The world is stumped as Donald Trump takes on the role of POTUS. In a shocking victory, Trump pledged that he would be a “president for all Americans” in a bid to “unify the country” as he urges both democrats and republicans to “come together as one united people”.
Leaders from all over the world have sent their congratulatory remarks. Singaporean PM Lee Hsian Loong has also extended his congratulatory remarks over to Trump. In a Facebook post he said, “US voters have elected a President whom they feel best represents them. Singapore fully respects their decision. We will continue to work together with the United States to cultivate our strong ties.”
Here’s a look at the full post:
And while the government of Singapore has expressed its hopes to cultivate strong ties, reports have surfaced that across Asia, stock markets have taken a sharp turn downwards. According to an article penned by Karishma Vaswani, Asia business correspondent at BBC, she said that “a victory for Donald Trump has been widely seen as negative for Asia’s economies” largely due to his “protectionist rhetoric”.
In a statement to Marketing, Sir Martin Sorrell, founder and CEO of the largest ad agency globally, WPP said this was “effectively a second Brexit” that leaves many very surprised, including the markets and him. He added that is is going to take a significant amount of time to assess the implications beyond the short term.
On the Asia front specifically, there will be short-term questions on trade and immigration. Also, given short-term uncertainties in the US, businesses with strong Asian presences may benefit.
China, he added, will be doubling up on the belt and road and local businesses will focus more on the region and expansion, as with India, Indonesia and Vietnam as the world may become more splintered.
“Increased levels of uncertainty will mean more hesitation to make important decisions in the short term, both by people and governments. But it may accelerate implementation of helpful reforms in the medium term to reduce uncertainty and stimulate investment as a result,” he said.
“If President Trump stimulates the US economy, in the long term it may be more interesting. One thing for sure, we’ll be looking at polling techniques,” he said.
We also asked ad industry players in Asia if Trump’s win will have an impact on brands in Asia and the ad spend in the region.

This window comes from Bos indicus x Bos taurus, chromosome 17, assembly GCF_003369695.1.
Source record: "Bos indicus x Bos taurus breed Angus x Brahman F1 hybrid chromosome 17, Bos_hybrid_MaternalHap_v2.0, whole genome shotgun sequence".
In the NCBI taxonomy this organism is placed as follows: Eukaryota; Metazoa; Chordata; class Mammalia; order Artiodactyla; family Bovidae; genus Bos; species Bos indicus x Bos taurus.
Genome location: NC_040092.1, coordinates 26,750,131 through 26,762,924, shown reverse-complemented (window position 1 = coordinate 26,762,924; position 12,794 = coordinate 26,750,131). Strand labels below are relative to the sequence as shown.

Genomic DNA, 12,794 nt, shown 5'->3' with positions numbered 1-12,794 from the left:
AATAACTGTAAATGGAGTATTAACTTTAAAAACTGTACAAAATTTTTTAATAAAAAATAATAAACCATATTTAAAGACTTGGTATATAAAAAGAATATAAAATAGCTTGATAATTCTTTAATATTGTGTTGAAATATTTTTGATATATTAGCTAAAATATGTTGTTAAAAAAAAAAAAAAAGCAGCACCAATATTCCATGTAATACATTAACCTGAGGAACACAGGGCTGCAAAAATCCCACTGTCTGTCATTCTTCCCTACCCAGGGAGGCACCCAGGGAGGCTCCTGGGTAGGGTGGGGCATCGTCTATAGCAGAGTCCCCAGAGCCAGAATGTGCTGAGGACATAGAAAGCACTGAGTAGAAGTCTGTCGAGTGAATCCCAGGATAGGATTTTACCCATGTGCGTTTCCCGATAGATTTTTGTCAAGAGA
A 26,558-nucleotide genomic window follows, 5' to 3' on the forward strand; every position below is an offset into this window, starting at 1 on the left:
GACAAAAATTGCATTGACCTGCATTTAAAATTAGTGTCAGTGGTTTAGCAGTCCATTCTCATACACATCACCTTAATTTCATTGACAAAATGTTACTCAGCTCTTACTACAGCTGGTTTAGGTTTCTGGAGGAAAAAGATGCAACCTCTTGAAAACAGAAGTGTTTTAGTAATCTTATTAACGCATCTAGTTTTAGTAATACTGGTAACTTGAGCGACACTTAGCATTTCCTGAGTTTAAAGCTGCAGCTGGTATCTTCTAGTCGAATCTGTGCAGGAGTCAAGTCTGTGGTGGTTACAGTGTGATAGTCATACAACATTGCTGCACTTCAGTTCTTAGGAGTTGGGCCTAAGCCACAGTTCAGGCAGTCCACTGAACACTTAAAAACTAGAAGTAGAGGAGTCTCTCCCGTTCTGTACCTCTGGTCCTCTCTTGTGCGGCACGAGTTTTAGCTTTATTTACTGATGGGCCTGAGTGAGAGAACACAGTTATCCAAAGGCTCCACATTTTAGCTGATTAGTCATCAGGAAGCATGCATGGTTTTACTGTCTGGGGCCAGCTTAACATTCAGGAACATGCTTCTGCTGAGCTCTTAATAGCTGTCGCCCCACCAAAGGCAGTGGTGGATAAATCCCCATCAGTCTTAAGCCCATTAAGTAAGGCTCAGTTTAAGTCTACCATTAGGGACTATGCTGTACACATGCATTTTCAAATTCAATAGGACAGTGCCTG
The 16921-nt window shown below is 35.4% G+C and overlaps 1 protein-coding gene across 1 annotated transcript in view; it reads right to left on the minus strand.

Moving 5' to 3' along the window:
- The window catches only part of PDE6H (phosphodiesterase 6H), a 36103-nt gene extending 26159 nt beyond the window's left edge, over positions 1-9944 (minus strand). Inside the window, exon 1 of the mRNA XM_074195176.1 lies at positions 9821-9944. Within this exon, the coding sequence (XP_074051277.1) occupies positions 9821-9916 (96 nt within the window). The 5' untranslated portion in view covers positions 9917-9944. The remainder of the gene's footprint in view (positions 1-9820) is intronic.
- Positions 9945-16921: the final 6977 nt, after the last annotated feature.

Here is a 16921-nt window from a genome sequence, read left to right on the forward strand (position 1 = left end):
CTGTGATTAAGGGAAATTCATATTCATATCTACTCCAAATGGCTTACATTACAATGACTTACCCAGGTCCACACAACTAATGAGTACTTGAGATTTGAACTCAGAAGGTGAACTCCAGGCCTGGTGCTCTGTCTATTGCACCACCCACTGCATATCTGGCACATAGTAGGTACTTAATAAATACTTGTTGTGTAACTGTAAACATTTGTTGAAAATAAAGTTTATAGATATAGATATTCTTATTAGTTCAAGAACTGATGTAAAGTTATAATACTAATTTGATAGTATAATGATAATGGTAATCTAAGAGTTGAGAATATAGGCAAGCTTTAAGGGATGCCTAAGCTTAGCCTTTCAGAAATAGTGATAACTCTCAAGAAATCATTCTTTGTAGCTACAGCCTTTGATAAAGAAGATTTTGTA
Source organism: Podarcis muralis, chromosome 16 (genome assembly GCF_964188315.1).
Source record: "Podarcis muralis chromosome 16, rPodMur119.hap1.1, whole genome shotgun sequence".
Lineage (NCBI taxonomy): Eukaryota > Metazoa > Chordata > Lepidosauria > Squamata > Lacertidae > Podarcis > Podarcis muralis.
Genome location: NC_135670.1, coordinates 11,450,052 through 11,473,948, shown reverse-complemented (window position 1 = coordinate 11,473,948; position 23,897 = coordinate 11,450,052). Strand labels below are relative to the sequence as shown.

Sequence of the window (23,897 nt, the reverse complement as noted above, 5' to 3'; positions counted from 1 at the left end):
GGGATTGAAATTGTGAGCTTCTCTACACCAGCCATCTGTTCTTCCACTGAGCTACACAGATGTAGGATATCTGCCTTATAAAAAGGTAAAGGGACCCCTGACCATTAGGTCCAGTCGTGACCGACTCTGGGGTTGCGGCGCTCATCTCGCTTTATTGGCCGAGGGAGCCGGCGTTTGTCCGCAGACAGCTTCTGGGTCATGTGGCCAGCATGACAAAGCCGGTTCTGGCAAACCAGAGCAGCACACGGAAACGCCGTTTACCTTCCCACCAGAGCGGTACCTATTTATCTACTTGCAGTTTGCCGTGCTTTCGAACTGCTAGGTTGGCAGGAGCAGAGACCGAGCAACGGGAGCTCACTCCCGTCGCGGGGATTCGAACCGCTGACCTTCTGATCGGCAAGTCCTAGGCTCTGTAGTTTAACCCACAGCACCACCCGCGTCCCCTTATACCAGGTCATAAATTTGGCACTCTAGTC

In a conversation with Marketing, David Haddad, newly appointed managing director at IPG Mediabrands Singapore said, in the short term, markets will possibly experience a hit and this could trickle down to having an impact on consumer confidence and even marketing budgets. He added that, we may also see a negative impact in the short term in Singapore, with foreign direct investments, particularly if the US pulls these out.
However ,this may enable for more alignment centrally within the Asian markets, and see local brands increasing spends to capitalise and grow the local base which would cushion any losses, he added.
“Trump won the election with a particular strategy and I think we need to wait and see what he will say and how he will act in this new reality of him now being President. I think it’s early days to be formally considering that there will be an adverse impact on 2017 marketing budgets in Singapore. as a result of Trump’s victory,” he said adding that marketers need to monitor what consumers are saying and doing to get a good gauge.
Rajesh Mahtani, business development and communications lead of Publicis Media on the regional level was of the view that there will be increased competition between global and Asian brands and, therefore, increased ad spend and creativity in Asia.
“If Trump does indeed adopt a more protectionist stance with regards to the manufacturing sector, which is essentially what brought him to power, this will prompt Asian economies to make a strong pivot towards the service economy -which we are already seeing in China -thereby creating more hyper service and experience oriented brands,” he said, adding this will also make American brands attempt to compete more effectively in Asia as well.
He added that we will see some anxiety among companies in the near term, which might impact spends. But with a political outsider becoming the President of the most powerful nation and economy, he might just the focus moving towards the American people, businesses and economy.
“So in a nutshell, I am pretty positive of the outcome of the US elections. This might just be the change that people were looking for. With Trump’s win we see the matters of the economy and people’s needs and desires taking center stage over and above politics and policy making,” he added.